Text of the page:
Head lice grow resistant to treatments

Researchers suggest end to no-nit policies in schools

There is little else that triggers
such a visceral reaction from parents than the words “head lice,” especially
when they are uttered in conjunction with an outbreak in their child’s
classroom or summer camp.

But when it comes to these creepy,
crawly, head-dwelling creatures, there is nothing to fear except fear itself,
say researchers in an updated report on the diagnosis and treatment of head
lice in the August issue of journal of Pediatrics.

Yes, head lice are gross, but they
are not a health hazard or a sign of poor hygiene. They don’t spread any
disease, and controversial no-nit policies, which state that if your child has
any sign of lice or their eggs (nits) they should be kept home, should be abandoned,
they say.

“It’s only a bug on your child, not
in your child like the flu or pneumonia,” study author Barbara L. Frankowski,
professor of paediatrics at the University of Vermont in Burlington, said. “Healthy
children, which include children with head lice infestation, should be in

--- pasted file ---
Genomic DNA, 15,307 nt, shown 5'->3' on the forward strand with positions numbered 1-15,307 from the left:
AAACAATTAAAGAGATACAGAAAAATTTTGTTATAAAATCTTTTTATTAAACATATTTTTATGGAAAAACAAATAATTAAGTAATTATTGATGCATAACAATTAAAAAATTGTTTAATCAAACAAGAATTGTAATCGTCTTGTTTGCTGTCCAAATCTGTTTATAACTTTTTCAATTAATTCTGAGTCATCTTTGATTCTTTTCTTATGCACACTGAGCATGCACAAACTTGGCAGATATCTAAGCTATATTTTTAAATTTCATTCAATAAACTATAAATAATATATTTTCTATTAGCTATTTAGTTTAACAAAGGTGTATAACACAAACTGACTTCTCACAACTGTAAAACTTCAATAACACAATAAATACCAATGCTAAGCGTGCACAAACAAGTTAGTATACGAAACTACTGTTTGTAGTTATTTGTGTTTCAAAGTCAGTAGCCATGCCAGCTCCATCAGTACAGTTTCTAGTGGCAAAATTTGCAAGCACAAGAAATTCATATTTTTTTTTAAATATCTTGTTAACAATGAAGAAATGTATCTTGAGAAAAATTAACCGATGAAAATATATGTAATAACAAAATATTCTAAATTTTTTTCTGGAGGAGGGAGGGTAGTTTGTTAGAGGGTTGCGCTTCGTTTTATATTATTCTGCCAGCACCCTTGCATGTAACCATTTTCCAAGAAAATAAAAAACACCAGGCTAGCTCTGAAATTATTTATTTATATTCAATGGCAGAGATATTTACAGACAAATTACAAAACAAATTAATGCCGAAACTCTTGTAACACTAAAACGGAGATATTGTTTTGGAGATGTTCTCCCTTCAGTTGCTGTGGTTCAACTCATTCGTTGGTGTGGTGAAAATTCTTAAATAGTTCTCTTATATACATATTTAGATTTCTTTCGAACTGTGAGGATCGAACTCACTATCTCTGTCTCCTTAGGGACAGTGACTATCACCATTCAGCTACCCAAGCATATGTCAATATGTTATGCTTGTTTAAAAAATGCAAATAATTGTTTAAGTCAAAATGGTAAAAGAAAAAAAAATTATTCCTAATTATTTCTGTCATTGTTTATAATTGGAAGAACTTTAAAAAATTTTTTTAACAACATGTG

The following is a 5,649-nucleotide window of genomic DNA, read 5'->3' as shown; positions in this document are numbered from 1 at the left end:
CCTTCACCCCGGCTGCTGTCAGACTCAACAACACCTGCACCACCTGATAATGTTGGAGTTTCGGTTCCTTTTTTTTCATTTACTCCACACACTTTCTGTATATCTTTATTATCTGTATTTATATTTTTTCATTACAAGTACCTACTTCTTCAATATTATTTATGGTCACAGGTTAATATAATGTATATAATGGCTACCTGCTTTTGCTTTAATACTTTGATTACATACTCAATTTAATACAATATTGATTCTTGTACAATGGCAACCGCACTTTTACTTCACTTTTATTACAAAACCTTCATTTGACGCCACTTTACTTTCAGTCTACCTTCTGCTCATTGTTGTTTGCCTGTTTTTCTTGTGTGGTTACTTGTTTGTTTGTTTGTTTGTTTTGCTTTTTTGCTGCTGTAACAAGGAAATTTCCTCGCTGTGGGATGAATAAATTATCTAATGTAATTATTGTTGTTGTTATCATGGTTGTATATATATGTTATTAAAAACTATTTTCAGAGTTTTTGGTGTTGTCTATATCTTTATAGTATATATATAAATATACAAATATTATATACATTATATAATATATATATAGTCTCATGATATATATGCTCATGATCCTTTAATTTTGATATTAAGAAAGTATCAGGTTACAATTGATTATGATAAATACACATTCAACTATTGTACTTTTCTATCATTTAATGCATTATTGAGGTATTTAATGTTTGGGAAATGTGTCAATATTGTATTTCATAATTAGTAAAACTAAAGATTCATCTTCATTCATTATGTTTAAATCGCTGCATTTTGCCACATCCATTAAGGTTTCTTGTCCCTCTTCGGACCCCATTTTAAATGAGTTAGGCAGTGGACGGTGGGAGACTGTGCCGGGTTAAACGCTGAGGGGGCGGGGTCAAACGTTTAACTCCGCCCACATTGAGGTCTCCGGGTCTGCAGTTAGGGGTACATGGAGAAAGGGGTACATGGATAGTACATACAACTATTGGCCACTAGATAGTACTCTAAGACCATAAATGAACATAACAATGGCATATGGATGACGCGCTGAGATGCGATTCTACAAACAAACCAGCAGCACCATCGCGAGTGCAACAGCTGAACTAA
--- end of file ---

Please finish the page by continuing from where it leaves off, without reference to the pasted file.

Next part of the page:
school learning.”

The new report was last updated in
2002, and since then, there has been a growing concern that lice are becoming
resistant to some common over-the-counter treatments such as permethrins (like
Nix) and pyrethrins (like A-200, Clear Lice System, and Rid).

“They are still a good first-line
treatment for most since they have been proven to be so safe and are available
over the counter, [but] if these products don’t work and you are sure you have
the correct diagnosis and have used the product properly, then you would want
to talk to your health care provider about second-line prescription medications,”
Ms Frankowski said.

Another option is wet combing with
a fine-toothed lice comb to make the lice easier to catch and remove, or
suffocation (petroleum jelly or another product is massaged into your child’s
hair, he or she wears a  shower cap overnight
and doesn’t wash their hair until the morning).

“None of the methods are 100 per
cent effective, and often need to be repeated for two or three cycles,” she
says. This includes non-prescription products.

There are some newer treatments
available that target lice that have developed resistance.

Another prescription product used
to treat lice is lindane shampoo (Kwell).


Lice are not always a sign of poor hygiene.
Photo: File